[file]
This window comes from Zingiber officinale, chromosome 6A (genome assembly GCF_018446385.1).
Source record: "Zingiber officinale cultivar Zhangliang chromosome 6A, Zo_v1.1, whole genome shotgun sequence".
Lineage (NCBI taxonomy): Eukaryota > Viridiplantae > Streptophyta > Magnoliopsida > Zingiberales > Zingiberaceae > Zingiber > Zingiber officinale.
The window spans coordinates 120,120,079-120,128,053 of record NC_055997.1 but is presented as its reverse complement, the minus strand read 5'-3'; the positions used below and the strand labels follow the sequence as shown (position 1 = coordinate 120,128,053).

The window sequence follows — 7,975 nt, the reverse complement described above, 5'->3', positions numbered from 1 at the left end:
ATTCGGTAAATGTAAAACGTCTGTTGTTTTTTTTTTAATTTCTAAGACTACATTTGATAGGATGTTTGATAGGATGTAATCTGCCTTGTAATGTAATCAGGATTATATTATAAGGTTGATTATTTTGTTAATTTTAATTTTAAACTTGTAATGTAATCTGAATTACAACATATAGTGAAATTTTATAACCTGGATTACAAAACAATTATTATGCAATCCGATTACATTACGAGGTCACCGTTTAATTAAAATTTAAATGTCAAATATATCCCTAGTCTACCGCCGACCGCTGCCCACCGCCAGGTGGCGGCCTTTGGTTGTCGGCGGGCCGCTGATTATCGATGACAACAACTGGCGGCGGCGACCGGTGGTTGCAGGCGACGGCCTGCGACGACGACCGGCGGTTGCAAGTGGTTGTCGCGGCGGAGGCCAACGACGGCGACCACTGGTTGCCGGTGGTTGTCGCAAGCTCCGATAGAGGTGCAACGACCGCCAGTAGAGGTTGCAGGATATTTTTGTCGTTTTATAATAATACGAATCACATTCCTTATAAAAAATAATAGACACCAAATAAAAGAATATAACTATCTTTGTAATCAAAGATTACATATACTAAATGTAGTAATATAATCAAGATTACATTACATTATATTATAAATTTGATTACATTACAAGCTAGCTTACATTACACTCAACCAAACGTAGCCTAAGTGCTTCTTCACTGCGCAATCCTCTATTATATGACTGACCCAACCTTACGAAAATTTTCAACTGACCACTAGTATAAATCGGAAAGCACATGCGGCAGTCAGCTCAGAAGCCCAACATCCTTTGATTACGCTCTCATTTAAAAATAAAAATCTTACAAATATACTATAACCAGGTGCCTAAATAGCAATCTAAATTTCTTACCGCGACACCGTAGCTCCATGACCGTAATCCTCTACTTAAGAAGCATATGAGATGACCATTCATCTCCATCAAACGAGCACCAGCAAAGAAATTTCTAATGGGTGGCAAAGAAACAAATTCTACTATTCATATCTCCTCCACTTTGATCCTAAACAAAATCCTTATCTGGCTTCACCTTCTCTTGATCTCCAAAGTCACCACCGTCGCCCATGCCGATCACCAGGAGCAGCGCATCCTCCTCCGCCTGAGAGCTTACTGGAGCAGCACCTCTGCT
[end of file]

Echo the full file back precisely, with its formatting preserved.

This window comes from Zingiber officinale, chromosome 6A (genome assembly GCF_018446385.1).
Source record: "Zingiber officinale cultivar Zhangliang chromosome 6A, Zo_v1.1, whole genome shotgun sequence".
Lineage (NCBI taxonomy): Eukaryota > Viridiplantae > Streptophyta > Magnoliopsida > Zingiberales > Zingiberaceae > Zingiber > Zingiber officinale.
The window spans coordinates 120,120,079-120,128,053 of record NC_055997.1 but is presented as its reverse complement, the minus strand read 5'-3'; the positions used below and the strand labels follow the sequence as shown (position 1 = coordinate 120,128,053).

The window sequence follows — 7,975 nt, the reverse complement described above, 5'->3', positions numbered from 1 at the left end:
ATTCGGTAAATGTAAAACGTCTGTTGTTTTTTTTTTAATTTCTAAGACTACATTTGATAGGATGTTTGATAGGATGTAATCTGCCTTGTAATGTAATCAGGATTATATTATAAGGTTGATTATTTTGTTAATTTTAATTTTAAACTTGTAATGTAATCTGAATTACAACATATAGTGAAATTTTATAACCTGGATTACAAAACAATTATTATGCAATCCGATTACATTACGAGGTCACCGTTTAATTAAAATTTAAATGTCAAATATATCCCTAGTCTACCGCCGACCGCTGCCCACCGCCAGGTGGCGGCCTTTGGTTGTCGGCGGGCCGCTGATTATCGATGACAACAACTGGCGGCGGCGACCGGTGGTTGCAGGCGACGGCCTGCGACGACGACCGGCGGTTGCAAGTGGTTGTCGCGGCGGAGGCCAACGACGGCGACCACTGGTTGCCGGTGGTTGTCGCAAGCTCCGATAGAGGTGCAACGACCGCCAGTAGAGGTTGCAGGATATTTTTGTCGTTTTATAATAATACGAATCACATTCCTTATAAAAAATAATAGACACCAAATAAAAGAATATAACTATCTTTGTAATCAAAGATTACATATACTAAATGTAGTAATATAATCAAGATTACATTACATTATATTATAAATTTGATTACATTACAAGCTAGCTTACATTACACTCAACCAAACGTAGCCTAAGTGCTTCTTCACTGCGCAATCCTCTATTATATGACTGACCCAACCTTACGAAAATTTTCAACTGACCACTAGTATAAATCGGAAAGCACATGCGGCAGTCAGCTCAGAAGCCCAACATCCTTTGATTACGCTCTCATTTAAAAATAAAAATCTTACAAATATACTATAACCAGGTGCCTAAATAGCAATCTAAATTTCTTACCGCGACACCGTAGCTCCATGACCGTAATCCTCTACTTAAGAAGCATATGAGATGACCATTCATCTCCATCAAACGAGCACCAGCAAAGAAATTTCTAATGGGTGGCAAAGAAACAAATTCTACTATTCATATCTCCTCCACTTTGATCCTAAACAAAATCCTTATCTGGCTTCACCTTCTCTTGATCTCCAAAGTCACCACCGTCGCCCATGCCGATCACCAGGAGCAGCGCATCCTCCTCCGCCTGAGAGCTTACTGGAGCAGCACCTCTGCT